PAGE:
Wikia

Psychology Wiki

Emotional abuse

Talk0
34,140pages on
this wiki

Redirected from Psychological abuse

Assessment | Biopsychology | Comparative | Cognitive | Developmental | Language | Individual differences | Personality | Philosophy | Social |
Methods | Statistics | Clinical | Educational | Industrial | Professional items | World psychology |

Clinical: Approaches · Group therapy · Techniques · Types of problem · Areas of specialism · Taxonomies · Therapeutic issues · Modes of delivery · Model translation project · Personal experiences ·


This article is in need of attention from a psychologist/academic expert on the subject.
Please help recruit one, or improve this page yourself if you are qualified.
This banner appears on articles that are weak and whose contents should be approached with academic caution
.

Psychological abuse or emotional abuse refers to the humiliation or intimidation of another person, but is also used to refer to the long-term effects of emotional shock.

Psychological abuse can take the form of physical intimidation, controlling through scare tactics and oppression. It is often associated with situations of power imbalance, such perhaps as the situations of abusive relationships and child abuse; however, it can also take place on larger scales, such as Group psychological abuse, racial oppression and bigotry. A more "mild" case might be that of workplace abuse. Workplace abuse is a large cause of workplace-related stress, which in turn is a strong cause of illness, both physical and mental.

When a child is emotionally abused, some may not even reconize it, and make it seem like everyday behavior. When in fact, it can have serious long term effects on the child at hand.

There need not be an agitator for psychological abuse to occur — one can undergo self-abuse, as in the case of someone who is a depressive, or self-mutilation.[How to reference and link to summary or text]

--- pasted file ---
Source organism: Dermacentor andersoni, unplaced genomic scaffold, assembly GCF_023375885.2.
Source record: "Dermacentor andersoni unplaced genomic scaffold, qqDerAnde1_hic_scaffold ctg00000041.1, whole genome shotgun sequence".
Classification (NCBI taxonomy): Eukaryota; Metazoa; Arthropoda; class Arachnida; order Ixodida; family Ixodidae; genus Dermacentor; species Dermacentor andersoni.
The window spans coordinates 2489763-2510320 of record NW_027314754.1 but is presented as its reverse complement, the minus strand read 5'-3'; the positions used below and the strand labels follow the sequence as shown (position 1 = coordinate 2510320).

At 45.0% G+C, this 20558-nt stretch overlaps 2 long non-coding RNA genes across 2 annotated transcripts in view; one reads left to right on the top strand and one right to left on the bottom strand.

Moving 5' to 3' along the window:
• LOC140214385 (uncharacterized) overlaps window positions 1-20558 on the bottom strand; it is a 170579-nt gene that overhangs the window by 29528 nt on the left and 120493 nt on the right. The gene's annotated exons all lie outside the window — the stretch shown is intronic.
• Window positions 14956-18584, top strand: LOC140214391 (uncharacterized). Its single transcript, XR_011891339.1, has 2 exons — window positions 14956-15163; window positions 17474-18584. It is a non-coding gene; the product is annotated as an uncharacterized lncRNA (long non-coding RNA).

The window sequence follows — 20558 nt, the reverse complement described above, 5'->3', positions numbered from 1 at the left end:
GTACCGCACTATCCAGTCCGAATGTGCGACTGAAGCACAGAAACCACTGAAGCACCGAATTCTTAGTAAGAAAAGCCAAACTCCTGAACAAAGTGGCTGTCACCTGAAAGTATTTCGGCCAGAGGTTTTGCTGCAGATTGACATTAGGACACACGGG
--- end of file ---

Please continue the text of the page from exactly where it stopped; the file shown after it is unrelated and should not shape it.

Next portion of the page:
Any situation in which the repeated and extreme impact of a situation affects a person's emotional and rational thinking, in such a way as to adversely impact their later lives, could be termed as psychological abuse at some level.[How to reference and link to summary or text]Psychotherapy and psychiatric methods can help some people overcome the negative effects of abuse, given time and a healing environment.


See alsoEdit

External linksEdit

Emotion
Aspects of Emotion studied
Introduction | |Animal emotionality | List of emotions | Emotional abuse | Emotional adjustment | Emotional bias | Emotional content | Emotional control | Emotional development | Emotional distance | Emotional exhaustion | Emotional immaturity | Emotional forecasting | Emotional intelligence | Emotional maturity | Emotions and culture | Emotion and decision making | Emotion and memory | Emotional responses Emotional security |Emotional stability | Emotional trauma |Emotionality | Expressed emotion |
Theories of emotion
James-Lange theory | Cannon Bard theory |Robert Plutchik's theory of emotion | Two factor theory of emotion |
Physiology of emotion
Affective neuroscience | Neurobiology of emotions | [[]] | [[]] |
Emotion in clinical settings
Anxiety | Clinical depression | Emotionally disturbed | Emotional instability | Fear | Guilt | Shame |
Assessing emotion
Stroop test | [[]] | [[]] |
Treating emotional problems
CBT | Psychotherapy |
Prominant workers in emotion
William James | Paul Ekman | Robert Plutchik | Stanley Schachter | Daniel Siegel | [[]] |
edit





This page uses Creative Commons Licensed content from Wikipedia (view authors).

Around Wikia's network

Random Wiki